Olympic Consortium Board  – this regional leadership group for Clallam, Jefferson and Kitsap Counties coordinates workforce development policies. The Olympic Workforce Development Council (composed of representatives from business, labor and education) implements practical actions based on the Board’s policies.

Environment

My early activism in Kitsap County demonstrates a reasonable approach to development, while insisting on taking a long-term view to value and protect our natural resources as we grow. Similarly, my graduate program degree work in planning reflects the importance of community participation to assure a balance between natural systems and new development. I have also served on the Regional Open Space Strategies (ROSS), which envisions Puget Sound wide regional balance between built environments and nature. And, as a Kitsap representative on the Puget Sound Partnership (PSP) Ecosystem Coordination Board for Puget Sound designation as an estuary of national significance.

Affordable Housing

Homes are essential for our community residents. As housing costs escalate, more and more people are being priced out of the local market. And, we have a growing population of people without homes. I have been a leader in seeking solutions to homelessness in Kitsap County. Together with local agencies, the faith community, and more wonderful volunteers, we formed the Homes for All consortium. This group is coordinating a project to create a “tiny homes village” model for sheltering individuals who have no home and helping them work toward obtaining permanent housing. The effort has been a tremendous learning opportunity for all involved and we expect to have temporary housing in place soon.

Citizen Involvement

I advocate for people’s needs and interests by inviting local residents to become more involved in their communities, bringing people together and working on projects of strong interest to them.

Learning from local residents is a priority for me. I enjoy visiting community meetings and activities, and do so whenever possible. When citizens contact me with concerns, I often ask if I can visit with them and their neighbors. This introduces me to their particular interests and needs – for example desire for trails, parks, transportation, community signage, and so much more.

I initiated a pilot program to bring people together and discuss neighborhood planning. This has been a good way to build relationships, draw on citizens’ knowledge of their local surroundings and introduce them to county government functions that may benefit them.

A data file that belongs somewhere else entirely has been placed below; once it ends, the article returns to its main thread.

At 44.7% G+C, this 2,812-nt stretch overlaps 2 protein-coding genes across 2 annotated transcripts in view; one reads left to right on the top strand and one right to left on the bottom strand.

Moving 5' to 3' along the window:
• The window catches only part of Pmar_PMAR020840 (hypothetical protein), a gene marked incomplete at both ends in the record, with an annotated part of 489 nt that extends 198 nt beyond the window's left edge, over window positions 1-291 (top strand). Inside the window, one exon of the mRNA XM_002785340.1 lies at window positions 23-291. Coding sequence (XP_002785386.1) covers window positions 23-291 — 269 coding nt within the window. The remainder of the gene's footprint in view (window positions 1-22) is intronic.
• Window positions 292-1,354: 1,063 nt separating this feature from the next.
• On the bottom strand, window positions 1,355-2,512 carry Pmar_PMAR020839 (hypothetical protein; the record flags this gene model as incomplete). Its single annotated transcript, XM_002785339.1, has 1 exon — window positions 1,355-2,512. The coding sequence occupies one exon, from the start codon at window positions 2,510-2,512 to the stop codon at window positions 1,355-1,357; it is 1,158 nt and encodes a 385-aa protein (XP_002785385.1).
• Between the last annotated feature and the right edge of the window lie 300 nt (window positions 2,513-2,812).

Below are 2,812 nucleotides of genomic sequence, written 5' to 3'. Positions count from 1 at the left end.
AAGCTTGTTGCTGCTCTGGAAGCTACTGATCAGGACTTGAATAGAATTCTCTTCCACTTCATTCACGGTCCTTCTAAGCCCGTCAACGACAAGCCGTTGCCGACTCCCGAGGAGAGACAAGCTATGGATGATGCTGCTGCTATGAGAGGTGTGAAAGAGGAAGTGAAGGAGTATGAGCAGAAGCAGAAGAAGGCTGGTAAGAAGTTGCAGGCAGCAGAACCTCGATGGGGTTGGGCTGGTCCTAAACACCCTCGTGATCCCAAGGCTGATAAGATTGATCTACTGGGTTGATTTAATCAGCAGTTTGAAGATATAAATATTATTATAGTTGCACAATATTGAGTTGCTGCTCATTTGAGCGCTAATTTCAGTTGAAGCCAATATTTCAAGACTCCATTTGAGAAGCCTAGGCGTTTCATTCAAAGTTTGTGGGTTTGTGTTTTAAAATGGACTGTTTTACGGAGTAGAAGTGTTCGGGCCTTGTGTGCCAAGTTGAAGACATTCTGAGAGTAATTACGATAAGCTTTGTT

Transportation

Living in Kitsap we know how important the ferry system is to our transportation network. I started a Ferry Community Partnership in 2010-11 to encourage conversation about our four Washington State Ferry System (WSF) services and routes. We still meet throughout the year, and weekly during the legislative sessions, to advocate for improvements. When WSF updated their long-range plan, I hosted meetings near each of Kitsap’s ferry terminals to hear riders’ concerns. The information was published for attendees and community members and delivered to WSF leaders. The group also discusses Kitsap Transit passenger-only service since it began in 2019.

Social Justice

The Kitsap County Human Rights Council provides advice on issues related to discrimination “based on race or ethnicity, religion, age, gender, sexual orientation, disability, or economic status”.  Their advocacy and prevention, education, are a valuable resource and their annual conferences here in Kitsap County.

I am very proud of the many human services provided in Kitsap County. For examples:

  • The Board of Commissioners passed a .1% sales tax initiative in 2013 to fund programs addressing mental health and substance abuse concerns.
  • A June 2016 summit addressed homelessness in Kitsap County, and resulted in formation of a countywide coalition that is taking practical steps to help people overcome barriers and find permanent shelter.

I worked with the Civil Survival Project and the S’Klallam Tribe on a re-entry program to successfully integrate former offenders back into the community.